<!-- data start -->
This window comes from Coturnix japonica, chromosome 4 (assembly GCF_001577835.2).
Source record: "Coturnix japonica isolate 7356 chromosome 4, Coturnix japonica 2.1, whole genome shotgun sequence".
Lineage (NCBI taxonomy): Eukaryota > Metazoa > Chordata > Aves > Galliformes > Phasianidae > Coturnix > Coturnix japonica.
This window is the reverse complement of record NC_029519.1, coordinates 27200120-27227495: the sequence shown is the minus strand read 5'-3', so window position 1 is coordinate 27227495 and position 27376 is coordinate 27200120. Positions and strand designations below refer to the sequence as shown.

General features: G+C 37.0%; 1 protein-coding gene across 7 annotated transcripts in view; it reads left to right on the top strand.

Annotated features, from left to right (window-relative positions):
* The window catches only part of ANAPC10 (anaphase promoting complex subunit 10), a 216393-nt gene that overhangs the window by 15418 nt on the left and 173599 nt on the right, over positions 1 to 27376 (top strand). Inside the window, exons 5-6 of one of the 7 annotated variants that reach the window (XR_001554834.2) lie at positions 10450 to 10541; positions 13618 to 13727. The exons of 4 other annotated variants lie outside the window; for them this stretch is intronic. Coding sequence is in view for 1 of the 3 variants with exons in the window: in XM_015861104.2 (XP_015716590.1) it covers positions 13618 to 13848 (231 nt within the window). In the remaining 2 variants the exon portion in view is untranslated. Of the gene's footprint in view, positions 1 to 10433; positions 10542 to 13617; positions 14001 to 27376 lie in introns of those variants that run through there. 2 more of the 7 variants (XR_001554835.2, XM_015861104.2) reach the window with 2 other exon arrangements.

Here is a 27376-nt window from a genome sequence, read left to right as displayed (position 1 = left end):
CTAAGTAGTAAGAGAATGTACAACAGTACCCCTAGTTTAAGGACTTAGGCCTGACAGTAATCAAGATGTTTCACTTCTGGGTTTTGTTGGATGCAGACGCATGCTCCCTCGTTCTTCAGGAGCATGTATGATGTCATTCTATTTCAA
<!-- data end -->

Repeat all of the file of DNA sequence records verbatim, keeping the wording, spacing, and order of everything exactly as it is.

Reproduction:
This window comes from Coturnix japonica, chromosome 4 (assembly GCF_001577835.2).
Source record: "Coturnix japonica isolate 7356 chromosome 4, Coturnix japonica 2.1, whole genome shotgun sequence".
Lineage (NCBI taxonomy): Eukaryota > Metazoa > Chordata > Aves > Galliformes > Phasianidae > Coturnix > Coturnix japonica.
This window is the reverse complement of record NC_029519.1, coordinates 27200120-27227495: the sequence shown is the minus strand read 5'-3', so window position 1 is coordinate 27227495 and position 27376 is coordinate 27200120. Positions and strand designations below refer to the sequence as shown.

General features: G+C 37.0%; 1 protein-coding gene across 7 annotated transcripts in view; it reads left to right on the top strand.

Annotated features, from left to right (window-relative positions):
* The window catches only part of ANAPC10 (anaphase promoting complex subunit 10), a 216393-nt gene that overhangs the window by 15418 nt on the left and 173599 nt on the right, over positions 1 to 27376 (top strand). Inside the window, exons 5-6 of one of the 7 annotated variants that reach the window (XR_001554834.2) lie at positions 10450 to 10541; positions 13618 to 13727. The exons of 4 other annotated variants lie outside the window; for them this stretch is intronic. Coding sequence is in view for 1 of the 3 variants with exons in the window: in XM_015861104.2 (XP_015716590.1) it covers positions 13618 to 13848 (231 nt within the window). In the remaining 2 variants the exon portion in view is untranslated. Of the gene's footprint in view, positions 1 to 10433; positions 10542 to 13617; positions 14001 to 27376 lie in introns of those variants that run through there. 2 more of the 7 variants (XR_001554835.2, XM_015861104.2) reach the window with 2 other exon arrangements.

Here is a 27376-nt window from a genome sequence, read left to right as displayed (position 1 = left end):
CTAAGTAGTAAGAGAATGTACAACAGTACCCCTAGTTTAAGGACTTAGGCCTGACAGTAATCAAGATGTTTCACTTCTGGGTTTTGTTGGATGCAGACGCATGCTCCCTCGTTCTTCAGGAGCATGTATGATGTCATTCTATTTCAA